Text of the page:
The Son's Gloom
Mia madre (2016)
After a political streak with “The Caiman” and “We Have a Pope,” Nanni Moretti returns to an intimate portrait of the grieving process that recalls his 2001 Cannes winner, “The Son’s Room.” “Mia madre” recounts Italian filmmaker Margherita (Margherita Buy) becoming increasingly preoccupied with her ailing mother, Ada (Giulia Lazzarini), and adolescent daughter, Livia (Beatrice Mancini), while directing a high-profile project with pompous and flamboyant Hollywood hotshot Barry Huggins (John Turturro) attached.
From her interactions with her muse/boy toy, Vittorio (Enrico Ianniello), we glean that her worst artistic temperaments spill over into her private life: She’s moody, high-strung, impulsive, controlling and self-absorbed.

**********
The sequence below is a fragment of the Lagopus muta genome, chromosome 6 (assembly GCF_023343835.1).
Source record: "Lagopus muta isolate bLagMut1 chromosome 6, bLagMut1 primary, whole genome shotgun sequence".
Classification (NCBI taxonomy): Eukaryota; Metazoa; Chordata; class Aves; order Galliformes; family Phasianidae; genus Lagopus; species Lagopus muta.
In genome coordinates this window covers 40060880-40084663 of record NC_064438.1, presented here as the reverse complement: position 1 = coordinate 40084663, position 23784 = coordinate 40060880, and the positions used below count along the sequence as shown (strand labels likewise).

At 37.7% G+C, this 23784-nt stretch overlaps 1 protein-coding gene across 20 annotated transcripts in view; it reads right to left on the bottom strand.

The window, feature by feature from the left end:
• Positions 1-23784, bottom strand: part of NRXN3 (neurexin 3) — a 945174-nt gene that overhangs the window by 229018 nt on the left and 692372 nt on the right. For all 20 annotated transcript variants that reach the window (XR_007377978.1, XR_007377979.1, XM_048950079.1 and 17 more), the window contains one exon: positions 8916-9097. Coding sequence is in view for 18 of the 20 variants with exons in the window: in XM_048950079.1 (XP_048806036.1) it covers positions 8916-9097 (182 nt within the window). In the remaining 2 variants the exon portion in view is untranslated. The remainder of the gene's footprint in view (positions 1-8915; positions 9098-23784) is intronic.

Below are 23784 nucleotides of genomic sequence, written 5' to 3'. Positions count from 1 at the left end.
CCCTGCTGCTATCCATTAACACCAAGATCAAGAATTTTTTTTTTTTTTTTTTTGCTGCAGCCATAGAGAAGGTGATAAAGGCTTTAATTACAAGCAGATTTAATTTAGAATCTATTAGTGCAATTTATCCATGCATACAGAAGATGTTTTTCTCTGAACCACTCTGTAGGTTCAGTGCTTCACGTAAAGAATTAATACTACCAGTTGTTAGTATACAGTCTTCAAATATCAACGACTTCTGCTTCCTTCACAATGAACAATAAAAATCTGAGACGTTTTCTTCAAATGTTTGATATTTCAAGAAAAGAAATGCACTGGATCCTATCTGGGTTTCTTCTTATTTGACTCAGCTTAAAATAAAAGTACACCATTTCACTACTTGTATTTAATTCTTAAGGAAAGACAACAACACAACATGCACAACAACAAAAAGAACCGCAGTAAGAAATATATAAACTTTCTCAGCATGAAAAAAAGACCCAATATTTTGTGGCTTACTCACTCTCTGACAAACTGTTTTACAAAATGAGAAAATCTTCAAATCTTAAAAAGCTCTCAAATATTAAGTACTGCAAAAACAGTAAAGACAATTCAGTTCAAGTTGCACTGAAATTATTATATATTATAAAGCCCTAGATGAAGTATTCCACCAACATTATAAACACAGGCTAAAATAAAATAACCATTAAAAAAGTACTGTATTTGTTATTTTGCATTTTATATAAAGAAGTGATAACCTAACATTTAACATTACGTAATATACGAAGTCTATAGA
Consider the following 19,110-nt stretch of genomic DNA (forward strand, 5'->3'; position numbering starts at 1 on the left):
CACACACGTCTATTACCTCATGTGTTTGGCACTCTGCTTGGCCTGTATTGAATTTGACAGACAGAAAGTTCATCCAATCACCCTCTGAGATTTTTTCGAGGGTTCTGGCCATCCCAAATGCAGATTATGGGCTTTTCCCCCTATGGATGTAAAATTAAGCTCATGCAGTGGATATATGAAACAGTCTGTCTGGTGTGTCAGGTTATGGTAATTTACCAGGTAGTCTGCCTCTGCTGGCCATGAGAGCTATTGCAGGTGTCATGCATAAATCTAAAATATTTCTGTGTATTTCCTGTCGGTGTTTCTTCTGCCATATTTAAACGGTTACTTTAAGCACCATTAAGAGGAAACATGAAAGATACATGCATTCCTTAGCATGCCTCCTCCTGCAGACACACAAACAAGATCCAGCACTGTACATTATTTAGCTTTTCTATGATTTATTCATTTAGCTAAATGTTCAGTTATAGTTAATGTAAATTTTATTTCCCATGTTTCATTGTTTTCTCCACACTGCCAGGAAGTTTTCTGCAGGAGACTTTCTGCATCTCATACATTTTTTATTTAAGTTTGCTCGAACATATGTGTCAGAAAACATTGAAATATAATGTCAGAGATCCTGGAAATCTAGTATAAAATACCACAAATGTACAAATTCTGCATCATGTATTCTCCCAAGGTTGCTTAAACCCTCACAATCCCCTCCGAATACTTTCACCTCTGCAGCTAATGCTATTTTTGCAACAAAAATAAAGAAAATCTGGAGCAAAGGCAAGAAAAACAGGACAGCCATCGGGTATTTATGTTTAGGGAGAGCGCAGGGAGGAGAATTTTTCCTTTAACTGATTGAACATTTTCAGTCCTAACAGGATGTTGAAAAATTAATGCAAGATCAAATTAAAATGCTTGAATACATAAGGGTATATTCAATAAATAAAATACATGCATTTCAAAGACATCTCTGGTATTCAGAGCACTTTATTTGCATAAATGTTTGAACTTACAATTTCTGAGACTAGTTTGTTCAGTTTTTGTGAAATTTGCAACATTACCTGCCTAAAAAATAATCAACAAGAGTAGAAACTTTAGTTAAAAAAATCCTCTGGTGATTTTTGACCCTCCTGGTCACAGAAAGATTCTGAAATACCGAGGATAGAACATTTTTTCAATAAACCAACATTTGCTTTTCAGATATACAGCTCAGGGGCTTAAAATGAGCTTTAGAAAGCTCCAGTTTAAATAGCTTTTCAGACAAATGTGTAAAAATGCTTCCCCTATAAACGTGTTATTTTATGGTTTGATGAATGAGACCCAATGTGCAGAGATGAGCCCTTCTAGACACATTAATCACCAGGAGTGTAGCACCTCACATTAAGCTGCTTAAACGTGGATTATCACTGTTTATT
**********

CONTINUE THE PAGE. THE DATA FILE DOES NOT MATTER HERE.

Though inspired by Mr. Moretti’s own experience grappling with his mother’s last days, the film seems reservedly confessional with Ms. Buy as his alter ego. Meanwhile, the filmmaker himself assumes the supporting role of Margherita’s rational academic brother, Giovanni, whom he described in a New York Film Festival press conference as an idealized version of how he wishes he could have been in the situation. It’s hard to tell if objectivity is what he strives for, since Margherita at times comes off more detestable than flawed.
The film definitely encapsulates the communal experience of the boomer generation, having to reckon with the unresolved past while also contending with the present. The universal truth it imparts isn't universally relatable as with “The Son’s Room.” “Mia madre” resonates mostly with the generation that gets it.